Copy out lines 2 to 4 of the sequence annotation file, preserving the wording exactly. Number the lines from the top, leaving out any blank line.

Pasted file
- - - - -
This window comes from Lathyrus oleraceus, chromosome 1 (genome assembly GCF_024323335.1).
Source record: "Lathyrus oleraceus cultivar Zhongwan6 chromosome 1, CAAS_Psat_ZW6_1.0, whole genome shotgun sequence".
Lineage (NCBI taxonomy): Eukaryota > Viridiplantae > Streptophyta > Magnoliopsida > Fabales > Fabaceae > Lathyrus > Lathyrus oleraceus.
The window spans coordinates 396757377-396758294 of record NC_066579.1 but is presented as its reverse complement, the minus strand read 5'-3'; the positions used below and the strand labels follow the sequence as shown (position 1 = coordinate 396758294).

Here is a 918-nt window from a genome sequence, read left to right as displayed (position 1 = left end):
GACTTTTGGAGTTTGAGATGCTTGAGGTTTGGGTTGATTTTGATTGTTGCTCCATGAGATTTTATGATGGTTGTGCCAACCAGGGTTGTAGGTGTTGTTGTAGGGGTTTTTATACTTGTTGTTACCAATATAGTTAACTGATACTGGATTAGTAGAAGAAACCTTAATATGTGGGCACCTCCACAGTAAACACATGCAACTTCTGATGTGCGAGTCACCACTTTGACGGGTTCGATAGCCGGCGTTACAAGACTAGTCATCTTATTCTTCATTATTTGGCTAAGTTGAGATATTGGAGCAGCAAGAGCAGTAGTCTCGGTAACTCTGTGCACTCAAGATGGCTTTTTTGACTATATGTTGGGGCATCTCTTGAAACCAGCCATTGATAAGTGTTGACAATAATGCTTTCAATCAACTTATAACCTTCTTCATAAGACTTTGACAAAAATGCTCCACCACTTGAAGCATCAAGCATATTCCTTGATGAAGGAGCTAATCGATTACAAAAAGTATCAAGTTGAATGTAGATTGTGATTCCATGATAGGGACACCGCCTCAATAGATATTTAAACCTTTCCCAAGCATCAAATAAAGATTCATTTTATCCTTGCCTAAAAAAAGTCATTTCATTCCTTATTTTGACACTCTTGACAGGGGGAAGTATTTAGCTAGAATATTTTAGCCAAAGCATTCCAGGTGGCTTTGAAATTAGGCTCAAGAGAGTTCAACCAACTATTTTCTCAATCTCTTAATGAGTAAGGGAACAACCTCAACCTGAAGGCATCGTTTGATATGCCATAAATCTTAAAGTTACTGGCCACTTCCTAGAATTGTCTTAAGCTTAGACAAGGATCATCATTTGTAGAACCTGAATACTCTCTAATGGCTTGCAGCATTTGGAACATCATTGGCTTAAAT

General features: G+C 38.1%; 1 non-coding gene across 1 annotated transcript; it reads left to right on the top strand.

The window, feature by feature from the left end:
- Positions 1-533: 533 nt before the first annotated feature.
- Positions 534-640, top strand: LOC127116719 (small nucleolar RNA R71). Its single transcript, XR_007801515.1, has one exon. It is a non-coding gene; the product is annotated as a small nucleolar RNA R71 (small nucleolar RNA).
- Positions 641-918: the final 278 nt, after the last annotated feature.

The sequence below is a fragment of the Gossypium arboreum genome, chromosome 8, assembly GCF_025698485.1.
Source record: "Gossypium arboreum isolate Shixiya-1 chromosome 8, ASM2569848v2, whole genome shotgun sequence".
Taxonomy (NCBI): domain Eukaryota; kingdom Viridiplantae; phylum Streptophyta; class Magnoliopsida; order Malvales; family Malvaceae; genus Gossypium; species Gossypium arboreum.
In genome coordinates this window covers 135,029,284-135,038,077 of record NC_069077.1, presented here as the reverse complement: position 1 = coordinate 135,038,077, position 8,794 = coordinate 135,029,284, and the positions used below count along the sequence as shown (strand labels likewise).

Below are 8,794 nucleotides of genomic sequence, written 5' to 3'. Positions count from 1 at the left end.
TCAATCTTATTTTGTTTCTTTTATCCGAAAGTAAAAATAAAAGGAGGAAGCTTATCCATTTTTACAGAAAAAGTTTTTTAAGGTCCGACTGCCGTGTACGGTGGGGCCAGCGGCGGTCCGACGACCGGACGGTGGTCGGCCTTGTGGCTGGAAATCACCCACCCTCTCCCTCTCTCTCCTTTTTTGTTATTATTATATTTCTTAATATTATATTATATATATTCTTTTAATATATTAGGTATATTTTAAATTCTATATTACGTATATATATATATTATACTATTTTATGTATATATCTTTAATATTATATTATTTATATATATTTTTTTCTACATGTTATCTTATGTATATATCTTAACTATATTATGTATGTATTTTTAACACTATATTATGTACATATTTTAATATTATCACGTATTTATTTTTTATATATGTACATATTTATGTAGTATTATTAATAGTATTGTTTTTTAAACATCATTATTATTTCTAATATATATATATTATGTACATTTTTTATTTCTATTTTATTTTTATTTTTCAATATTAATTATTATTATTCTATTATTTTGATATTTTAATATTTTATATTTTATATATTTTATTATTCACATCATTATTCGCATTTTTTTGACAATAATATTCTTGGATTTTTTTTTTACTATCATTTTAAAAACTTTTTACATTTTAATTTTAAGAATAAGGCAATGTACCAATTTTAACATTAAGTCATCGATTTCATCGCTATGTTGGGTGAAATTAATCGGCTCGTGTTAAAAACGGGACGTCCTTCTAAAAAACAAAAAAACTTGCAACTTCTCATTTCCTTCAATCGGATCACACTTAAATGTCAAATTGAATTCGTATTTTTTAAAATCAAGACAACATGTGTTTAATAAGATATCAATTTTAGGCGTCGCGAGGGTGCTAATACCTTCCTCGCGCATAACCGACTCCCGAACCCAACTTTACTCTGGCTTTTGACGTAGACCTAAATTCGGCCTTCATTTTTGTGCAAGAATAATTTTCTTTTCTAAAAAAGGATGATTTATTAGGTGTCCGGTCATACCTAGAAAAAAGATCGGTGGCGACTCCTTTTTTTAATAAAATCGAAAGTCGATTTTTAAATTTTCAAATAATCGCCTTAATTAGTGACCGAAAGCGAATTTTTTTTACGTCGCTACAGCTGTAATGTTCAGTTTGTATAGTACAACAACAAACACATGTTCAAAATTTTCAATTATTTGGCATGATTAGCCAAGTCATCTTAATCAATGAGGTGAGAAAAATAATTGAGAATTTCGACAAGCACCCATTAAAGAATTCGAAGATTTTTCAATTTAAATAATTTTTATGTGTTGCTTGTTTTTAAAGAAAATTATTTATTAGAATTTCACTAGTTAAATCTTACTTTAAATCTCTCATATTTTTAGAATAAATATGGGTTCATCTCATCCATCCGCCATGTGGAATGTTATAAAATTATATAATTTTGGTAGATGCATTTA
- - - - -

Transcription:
Source record: "Lathyrus oleraceus cultivar Zhongwan6 chromosome 1, CAAS_Psat_ZW6_1.0, whole genome shotgun sequence".
Lineage (NCBI taxonomy): Eukaryota > Viridiplantae > Streptophyta > Magnoliopsida > Fabales > Fabaceae > Lathyrus > Lathyrus oleraceus.
The window spans coordinates 396757377-396758294 of record NC_066579.1 but is presented as its reverse complement, the minus strand read 5'-3'; the positions used below and the strand labels follow the sequence as shown (position 1 = coordinate 396758294).